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Suspect in destruction of Timbuktu mausoleums sent to ICC

Posted on Sep, 28, 2015
Contributed to WCHV by Danielle

As reported by the Associated Press (AP), the main suspect in the destruction of Mali’s historic city of Timbuktu has been arrested and been sent to the International Criminal Court (ICC). This is the first time that a suspect is being tried and sent to ICC for war crime, for deliberately destroying religious or historical monuments and a World Heritage Site.

Mali’s government asked the court in 2012 to investigate crimes committed on its territory, and the prosecutors opened an investigation in 2013. However, this individual is the first suspect detained but the government of Mali believes that he is not the only person responsible for the destructions of the Heritage sites. The officials have announced that they believe that this is the start of a trial against the people who destroyed the Timbuktu mausoleums, and they expect other individuals will be tried too.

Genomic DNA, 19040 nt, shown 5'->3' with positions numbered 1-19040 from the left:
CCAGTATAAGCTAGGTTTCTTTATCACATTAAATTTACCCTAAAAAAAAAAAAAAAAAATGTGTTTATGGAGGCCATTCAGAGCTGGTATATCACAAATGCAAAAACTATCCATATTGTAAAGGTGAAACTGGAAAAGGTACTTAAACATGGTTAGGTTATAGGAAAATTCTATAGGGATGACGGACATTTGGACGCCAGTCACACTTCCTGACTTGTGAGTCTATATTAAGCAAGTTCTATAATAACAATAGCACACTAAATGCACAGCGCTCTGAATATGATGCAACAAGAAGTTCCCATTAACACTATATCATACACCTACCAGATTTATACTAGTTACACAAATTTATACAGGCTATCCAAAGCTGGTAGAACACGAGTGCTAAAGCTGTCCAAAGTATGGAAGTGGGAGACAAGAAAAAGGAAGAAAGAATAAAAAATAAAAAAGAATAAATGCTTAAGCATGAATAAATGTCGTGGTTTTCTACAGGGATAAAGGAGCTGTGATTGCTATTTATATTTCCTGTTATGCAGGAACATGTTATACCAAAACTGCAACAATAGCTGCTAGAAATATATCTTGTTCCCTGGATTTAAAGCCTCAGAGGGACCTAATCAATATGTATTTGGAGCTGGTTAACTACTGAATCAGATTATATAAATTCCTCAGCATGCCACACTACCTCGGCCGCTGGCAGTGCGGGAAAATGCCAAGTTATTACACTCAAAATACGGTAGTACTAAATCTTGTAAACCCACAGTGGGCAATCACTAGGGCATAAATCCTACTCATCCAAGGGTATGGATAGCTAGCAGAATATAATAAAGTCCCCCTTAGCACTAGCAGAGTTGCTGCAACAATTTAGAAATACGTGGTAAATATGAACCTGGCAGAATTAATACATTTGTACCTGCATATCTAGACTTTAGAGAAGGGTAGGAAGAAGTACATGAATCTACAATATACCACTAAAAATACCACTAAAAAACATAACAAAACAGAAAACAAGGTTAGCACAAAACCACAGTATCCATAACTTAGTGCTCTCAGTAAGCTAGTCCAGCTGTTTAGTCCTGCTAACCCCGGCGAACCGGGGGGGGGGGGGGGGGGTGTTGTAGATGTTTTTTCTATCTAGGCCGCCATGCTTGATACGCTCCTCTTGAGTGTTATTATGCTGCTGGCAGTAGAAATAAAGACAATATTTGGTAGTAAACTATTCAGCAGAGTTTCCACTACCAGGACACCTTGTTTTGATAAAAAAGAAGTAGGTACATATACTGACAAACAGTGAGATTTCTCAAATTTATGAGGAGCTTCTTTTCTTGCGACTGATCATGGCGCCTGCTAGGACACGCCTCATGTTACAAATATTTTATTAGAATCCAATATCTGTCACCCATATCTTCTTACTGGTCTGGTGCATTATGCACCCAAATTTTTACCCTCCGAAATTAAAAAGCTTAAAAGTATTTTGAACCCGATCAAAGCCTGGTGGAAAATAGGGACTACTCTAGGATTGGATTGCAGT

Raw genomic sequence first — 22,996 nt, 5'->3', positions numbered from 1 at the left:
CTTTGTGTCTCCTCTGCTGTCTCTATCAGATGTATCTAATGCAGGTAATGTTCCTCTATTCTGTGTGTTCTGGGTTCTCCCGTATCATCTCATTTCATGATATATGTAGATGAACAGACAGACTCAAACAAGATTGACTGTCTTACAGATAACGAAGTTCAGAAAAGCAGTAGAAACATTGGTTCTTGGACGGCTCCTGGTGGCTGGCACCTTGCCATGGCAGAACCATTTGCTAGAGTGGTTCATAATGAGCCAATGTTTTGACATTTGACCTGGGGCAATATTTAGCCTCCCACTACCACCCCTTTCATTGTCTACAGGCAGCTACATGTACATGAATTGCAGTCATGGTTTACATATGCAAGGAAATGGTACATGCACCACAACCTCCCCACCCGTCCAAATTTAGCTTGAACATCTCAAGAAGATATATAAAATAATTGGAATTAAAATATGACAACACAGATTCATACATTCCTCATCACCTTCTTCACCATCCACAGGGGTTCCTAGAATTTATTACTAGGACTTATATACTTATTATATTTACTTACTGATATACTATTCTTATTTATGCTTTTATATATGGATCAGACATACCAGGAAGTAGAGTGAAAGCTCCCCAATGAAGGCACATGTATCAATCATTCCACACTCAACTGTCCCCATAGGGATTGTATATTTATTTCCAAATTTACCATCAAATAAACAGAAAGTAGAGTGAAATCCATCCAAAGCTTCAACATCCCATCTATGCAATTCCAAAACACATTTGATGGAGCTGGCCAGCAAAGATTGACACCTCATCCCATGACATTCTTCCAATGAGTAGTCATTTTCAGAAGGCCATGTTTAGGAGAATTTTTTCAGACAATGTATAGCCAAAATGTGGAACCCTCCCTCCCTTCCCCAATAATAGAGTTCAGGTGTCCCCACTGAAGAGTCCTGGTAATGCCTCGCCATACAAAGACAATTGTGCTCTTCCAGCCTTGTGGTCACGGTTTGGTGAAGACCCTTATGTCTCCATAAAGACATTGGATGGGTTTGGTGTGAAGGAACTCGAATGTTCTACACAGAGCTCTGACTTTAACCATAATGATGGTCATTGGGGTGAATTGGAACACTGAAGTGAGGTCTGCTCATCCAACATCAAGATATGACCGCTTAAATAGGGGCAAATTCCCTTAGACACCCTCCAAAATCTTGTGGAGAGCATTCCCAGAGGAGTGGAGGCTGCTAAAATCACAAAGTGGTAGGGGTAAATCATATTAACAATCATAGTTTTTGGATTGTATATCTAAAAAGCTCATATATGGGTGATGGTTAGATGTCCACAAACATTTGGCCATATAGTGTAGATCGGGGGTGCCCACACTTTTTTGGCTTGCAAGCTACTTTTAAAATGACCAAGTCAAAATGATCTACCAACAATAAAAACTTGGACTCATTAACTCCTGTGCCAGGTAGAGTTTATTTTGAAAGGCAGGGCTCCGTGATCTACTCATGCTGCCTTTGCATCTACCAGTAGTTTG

The suspect is charged in the destruction of 10 historic buildings, including mausoleums and a mosque in Timbuktu. Niger sent him to the court based on an arrest warrant issued a week ago and he was transferred to The Hague early Saturday. No date was immediately set for his arraignment.

The entire city of Timbuktu is listed as a World Heritage Site by UNESCO. At the peak of its influence in the 15th and 16th centuries, Timbuktu counted 180 schools and universities that received thousands of students from all over the Muslim world.

Islamic extremists who overran Timbuktu in 2012 destroyed 14 of the city’s 16 mausoleums, one-room structures that house the tombs of the city’s great thinkers. The extremists condemned the buildings as totems of idolatry. The 14 mausoleums have since been restored by the United Nations.

The militants were driven out after nearly a year by a French military intervention.

“Today’s arrest signals that there will be a price to pay for destroying the world’s treasures,” said Corrine Dufka of Human Rights Watch’s Africa division, as stated in the AP article.

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